Bi-directional charging is one of those concepts that sound really good in theory. When your power goes out, an electric vehicle with a full battery could send power back to your home, eliminating the need to waste the contents of a full refrigerator.
Up to this point, automakers have been dabbling with these capabilities and, while it isn’t exactly mainstream just yet, Volkswagen just announced some developments towards this closed loop for homeowners and EV owners alike.
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Volkswagen has unveiled its "Vehicle to Home" function, which it says will be available on many models in its ID line of electric vehicles. According to the company, ID models with a 77 net kWh battery “will be able to use the bidirectional charging function to store electricity at home.” They say they will even be able to add this functionality to vehicles already out in the market after a software update.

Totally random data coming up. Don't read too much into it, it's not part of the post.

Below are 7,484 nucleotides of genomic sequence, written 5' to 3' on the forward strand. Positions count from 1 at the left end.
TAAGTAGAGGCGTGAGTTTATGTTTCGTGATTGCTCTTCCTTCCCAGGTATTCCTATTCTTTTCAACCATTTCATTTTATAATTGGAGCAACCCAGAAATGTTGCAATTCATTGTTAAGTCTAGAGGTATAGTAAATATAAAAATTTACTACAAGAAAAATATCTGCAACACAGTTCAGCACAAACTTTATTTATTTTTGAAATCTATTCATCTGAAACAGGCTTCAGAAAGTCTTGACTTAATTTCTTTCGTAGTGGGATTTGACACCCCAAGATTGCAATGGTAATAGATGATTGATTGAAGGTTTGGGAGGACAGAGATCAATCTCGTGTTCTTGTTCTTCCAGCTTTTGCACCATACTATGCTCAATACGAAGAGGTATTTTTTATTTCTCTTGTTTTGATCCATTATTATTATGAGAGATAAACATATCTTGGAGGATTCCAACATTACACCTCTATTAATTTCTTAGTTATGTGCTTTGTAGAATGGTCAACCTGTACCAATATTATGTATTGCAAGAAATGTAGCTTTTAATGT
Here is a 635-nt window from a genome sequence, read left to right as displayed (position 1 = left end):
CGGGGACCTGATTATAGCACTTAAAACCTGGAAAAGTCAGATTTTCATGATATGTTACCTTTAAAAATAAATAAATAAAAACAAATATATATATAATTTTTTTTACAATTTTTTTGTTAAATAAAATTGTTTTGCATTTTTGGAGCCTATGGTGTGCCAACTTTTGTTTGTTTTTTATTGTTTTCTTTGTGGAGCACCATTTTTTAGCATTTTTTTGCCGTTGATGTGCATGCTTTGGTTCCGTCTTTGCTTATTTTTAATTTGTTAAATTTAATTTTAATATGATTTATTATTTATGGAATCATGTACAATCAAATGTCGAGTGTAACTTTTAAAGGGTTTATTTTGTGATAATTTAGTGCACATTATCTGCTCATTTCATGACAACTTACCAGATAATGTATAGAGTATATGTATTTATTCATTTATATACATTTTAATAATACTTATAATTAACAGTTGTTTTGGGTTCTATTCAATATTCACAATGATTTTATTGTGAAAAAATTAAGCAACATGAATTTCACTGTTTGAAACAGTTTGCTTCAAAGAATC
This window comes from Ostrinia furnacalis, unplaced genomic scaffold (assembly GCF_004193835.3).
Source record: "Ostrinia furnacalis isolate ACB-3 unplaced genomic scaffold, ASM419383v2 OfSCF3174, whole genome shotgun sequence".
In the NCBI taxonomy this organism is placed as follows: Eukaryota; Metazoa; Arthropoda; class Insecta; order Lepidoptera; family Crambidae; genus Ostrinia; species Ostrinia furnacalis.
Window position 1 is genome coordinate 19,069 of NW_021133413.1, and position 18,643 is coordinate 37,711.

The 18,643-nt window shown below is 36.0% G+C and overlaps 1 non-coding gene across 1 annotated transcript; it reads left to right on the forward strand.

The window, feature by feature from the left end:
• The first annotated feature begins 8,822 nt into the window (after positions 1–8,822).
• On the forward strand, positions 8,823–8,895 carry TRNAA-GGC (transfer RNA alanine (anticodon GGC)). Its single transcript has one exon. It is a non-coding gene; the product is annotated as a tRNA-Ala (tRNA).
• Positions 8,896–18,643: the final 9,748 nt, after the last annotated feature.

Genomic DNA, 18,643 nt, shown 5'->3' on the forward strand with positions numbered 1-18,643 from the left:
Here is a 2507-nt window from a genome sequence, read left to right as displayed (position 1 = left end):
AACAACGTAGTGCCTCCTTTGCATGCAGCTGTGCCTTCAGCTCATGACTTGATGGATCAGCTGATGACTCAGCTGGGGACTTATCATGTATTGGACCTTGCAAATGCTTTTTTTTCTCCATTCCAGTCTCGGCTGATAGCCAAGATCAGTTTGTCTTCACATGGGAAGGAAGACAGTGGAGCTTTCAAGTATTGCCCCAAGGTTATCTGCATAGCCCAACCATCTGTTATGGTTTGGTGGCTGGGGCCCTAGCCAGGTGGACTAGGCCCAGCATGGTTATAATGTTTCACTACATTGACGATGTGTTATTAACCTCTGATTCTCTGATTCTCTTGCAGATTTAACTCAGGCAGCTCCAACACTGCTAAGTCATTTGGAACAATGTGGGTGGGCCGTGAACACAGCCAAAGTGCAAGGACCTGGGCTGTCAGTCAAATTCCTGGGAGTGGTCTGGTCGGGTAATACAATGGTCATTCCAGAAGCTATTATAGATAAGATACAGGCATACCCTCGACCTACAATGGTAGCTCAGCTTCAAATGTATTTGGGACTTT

VW explains the process thusly: an owner who has renewable energy systems in place – say, solar panels – can leverage a day of full sun by addressing their home’s energy needs and then storing the surplus much like a battery would. Not only is there benefit to more intentional use of clean power for consumers, but emergency backup power could replace things like diesel generators – not to mention this charger is on wheels, and could be dispatched to an emergency location as needed.
Based on average energy use, VW says the power the vehicle could supply back to a home addresses up to two days of need, all without depleting the battery below 20% so you can still use it for what it’s intended for – driving.
The US government has also extolled the virtues of bidirectional charging leveraging EVs for the consumers ability to curtail peak load use, which could mean less stress on the grid and lower energy costs for consumers. But despite the endorsement from the EPA, it’s still not here - at least from VW - yet. The company is running a pilot program in Sweden where it’s using Vehicle to Home to help back up a housing estate and plans to release the feature, for now, just in Europe.